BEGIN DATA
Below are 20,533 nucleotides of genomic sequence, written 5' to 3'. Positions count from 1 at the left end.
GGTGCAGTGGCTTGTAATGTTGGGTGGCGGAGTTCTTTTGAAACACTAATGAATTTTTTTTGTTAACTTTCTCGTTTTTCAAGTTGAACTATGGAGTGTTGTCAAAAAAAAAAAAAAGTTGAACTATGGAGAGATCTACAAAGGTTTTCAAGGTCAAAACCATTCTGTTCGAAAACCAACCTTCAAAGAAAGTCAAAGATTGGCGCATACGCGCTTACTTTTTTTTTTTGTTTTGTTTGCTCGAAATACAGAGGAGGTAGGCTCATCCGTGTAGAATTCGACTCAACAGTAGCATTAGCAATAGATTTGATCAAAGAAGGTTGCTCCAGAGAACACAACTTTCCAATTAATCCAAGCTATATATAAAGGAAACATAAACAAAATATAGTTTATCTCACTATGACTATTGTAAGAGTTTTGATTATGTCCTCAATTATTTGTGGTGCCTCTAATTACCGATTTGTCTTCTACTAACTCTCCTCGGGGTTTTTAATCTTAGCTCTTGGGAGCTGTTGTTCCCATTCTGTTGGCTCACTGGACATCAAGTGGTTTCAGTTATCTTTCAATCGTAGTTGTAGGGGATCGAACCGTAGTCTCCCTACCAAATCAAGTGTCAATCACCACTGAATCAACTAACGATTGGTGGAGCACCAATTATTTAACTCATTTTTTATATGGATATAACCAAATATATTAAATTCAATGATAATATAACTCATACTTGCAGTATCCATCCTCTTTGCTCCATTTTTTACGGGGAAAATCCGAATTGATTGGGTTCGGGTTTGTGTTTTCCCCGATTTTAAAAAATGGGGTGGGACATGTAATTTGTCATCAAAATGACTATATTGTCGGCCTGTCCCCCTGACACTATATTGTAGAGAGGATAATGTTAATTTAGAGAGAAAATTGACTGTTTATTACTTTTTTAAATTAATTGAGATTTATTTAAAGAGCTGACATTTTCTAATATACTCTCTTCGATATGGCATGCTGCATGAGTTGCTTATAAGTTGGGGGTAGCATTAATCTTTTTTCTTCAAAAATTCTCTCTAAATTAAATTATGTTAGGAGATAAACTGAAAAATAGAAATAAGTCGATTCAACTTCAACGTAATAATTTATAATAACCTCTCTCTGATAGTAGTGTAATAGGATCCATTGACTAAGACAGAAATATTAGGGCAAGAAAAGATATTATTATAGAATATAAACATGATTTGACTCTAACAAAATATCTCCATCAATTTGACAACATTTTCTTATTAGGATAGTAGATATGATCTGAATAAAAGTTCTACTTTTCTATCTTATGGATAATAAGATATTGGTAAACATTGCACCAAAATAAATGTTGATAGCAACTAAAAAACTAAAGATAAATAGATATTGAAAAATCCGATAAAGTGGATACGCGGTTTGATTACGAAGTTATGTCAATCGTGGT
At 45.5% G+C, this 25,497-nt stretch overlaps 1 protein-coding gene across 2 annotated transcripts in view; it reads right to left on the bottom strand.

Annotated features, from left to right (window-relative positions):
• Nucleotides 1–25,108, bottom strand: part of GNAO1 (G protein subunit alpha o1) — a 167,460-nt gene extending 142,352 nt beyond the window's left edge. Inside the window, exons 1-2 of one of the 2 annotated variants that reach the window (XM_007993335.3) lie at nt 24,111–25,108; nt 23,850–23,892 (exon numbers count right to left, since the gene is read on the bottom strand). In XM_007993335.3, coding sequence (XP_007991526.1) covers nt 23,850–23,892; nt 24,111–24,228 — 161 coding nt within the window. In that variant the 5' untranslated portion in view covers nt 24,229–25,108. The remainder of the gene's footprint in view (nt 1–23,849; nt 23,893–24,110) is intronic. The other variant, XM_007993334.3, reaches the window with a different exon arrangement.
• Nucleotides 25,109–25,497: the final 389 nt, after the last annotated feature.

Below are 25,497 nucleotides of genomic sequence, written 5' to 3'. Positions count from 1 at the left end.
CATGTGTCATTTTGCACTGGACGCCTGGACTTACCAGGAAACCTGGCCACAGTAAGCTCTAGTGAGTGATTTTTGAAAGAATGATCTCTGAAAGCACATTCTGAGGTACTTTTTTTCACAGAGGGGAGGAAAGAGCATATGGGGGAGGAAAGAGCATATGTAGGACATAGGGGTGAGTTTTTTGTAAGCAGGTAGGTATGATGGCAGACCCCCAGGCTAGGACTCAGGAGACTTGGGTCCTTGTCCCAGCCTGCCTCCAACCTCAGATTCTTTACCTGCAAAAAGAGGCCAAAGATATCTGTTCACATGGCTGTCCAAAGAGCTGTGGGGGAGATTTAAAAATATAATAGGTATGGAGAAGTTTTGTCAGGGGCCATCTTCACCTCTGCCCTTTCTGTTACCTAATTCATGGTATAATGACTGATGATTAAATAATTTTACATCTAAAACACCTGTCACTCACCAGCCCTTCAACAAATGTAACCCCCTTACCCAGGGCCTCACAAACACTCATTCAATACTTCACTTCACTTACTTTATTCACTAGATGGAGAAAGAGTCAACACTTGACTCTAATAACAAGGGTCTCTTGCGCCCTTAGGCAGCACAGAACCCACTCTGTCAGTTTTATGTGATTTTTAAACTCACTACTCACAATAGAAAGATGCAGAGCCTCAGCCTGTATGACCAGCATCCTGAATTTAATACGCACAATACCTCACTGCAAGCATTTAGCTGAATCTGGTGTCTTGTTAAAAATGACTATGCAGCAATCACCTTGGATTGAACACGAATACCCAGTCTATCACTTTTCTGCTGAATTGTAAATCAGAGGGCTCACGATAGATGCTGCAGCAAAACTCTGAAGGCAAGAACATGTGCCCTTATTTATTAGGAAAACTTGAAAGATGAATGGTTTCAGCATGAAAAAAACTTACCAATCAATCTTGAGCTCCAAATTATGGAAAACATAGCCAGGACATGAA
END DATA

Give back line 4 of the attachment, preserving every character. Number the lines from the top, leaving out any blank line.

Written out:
Annotated features, from left to right (window-relative positions):